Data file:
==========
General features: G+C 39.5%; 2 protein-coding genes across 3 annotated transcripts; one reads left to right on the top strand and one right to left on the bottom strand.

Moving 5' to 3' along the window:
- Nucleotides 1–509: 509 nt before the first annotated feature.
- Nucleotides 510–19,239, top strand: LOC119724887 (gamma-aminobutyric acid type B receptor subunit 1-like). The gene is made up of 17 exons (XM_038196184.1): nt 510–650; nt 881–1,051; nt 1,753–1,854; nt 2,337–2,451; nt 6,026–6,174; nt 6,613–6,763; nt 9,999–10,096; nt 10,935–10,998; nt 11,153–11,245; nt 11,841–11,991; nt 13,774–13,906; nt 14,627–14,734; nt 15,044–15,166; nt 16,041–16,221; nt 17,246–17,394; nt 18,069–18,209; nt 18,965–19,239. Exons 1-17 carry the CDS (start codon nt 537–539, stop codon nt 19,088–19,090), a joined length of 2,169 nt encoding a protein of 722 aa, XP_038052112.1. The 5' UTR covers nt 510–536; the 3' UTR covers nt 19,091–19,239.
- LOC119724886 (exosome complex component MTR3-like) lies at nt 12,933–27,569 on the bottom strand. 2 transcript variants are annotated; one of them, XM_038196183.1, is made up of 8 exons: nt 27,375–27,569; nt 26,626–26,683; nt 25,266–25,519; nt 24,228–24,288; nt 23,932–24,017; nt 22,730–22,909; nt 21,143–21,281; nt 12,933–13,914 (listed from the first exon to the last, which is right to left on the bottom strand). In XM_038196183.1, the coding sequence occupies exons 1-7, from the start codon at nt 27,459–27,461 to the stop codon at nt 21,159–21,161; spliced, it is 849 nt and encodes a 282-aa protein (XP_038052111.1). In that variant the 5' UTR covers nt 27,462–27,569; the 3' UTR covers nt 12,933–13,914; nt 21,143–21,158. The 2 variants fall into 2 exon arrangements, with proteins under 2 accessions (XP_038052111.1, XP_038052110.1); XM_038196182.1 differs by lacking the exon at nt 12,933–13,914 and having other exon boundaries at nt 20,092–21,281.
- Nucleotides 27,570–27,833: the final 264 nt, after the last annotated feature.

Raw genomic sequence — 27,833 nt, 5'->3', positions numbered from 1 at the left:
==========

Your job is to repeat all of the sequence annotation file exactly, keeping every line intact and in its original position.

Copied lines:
General features: G+C 39.5%; 2 protein-coding genes across 3 annotated transcripts; one reads left to right on the top strand and one right to left on the bottom strand.

Moving 5' to 3' along the window:
- Nucleotides 1–509: 509 nt before the first annotated feature.
- Nucleotides 510–19,239, top strand: LOC119724887 (gamma-aminobutyric acid type B receptor subunit 1-like). The gene is made up of 17 exons (XM_038196184.1): nt 510–650; nt 881–1,051; nt 1,753–1,854; nt 2,337–2,451; nt 6,026–6,174; nt 6,613–6,763; nt 9,999–10,096; nt 10,935–10,998; nt 11,153–11,245; nt 11,841–11,991; nt 13,774–13,906; nt 14,627–14,734; nt 15,044–15,166; nt 16,041–16,221; nt 17,246–17,394; nt 18,069–18,209; nt 18,965–19,239. Exons 1-17 carry the CDS (start codon nt 537–539, stop codon nt 19,088–19,090), a joined length of 2,169 nt encoding a protein of 722 aa, XP_038052112.1. The 5' UTR covers nt 510–536; the 3' UTR covers nt 19,091–19,239.
- LOC119724886 (exosome complex component MTR3-like) lies at nt 12,933–27,569 on the bottom strand. 2 transcript variants are annotated; one of them, XM_038196183.1, is made up of 8 exons: nt 27,375–27,569; nt 26,626–26,683; nt 25,266–25,519; nt 24,228–24,288; nt 23,932–24,017; nt 22,730–22,909; nt 21,143–21,281; nt 12,933–13,914 (listed from the first exon to the last, which is right to left on the bottom strand). In XM_038196183.1, the coding sequence occupies exons 1-7, from the start codon at nt 27,459–27,461 to the stop codon at nt 21,159–21,161; spliced, it is 849 nt and encodes a 282-aa protein (XP_038052111.1). In that variant the 5' UTR covers nt 27,462–27,569; the 3' UTR covers nt 12,933–13,914; nt 21,143–21,158. The 2 variants fall into 2 exon arrangements, with proteins under 2 accessions (XP_038052111.1, XP_038052110.1); XM_038196182.1 differs by lacking the exon at nt 12,933–13,914 and having other exon boundaries at nt 20,092–21,281.
- Nucleotides 27,570–27,833: the final 264 nt, after the last annotated feature.

Raw genomic sequence — 27,833 nt, 5'->3', positions numbered from 1 at the left: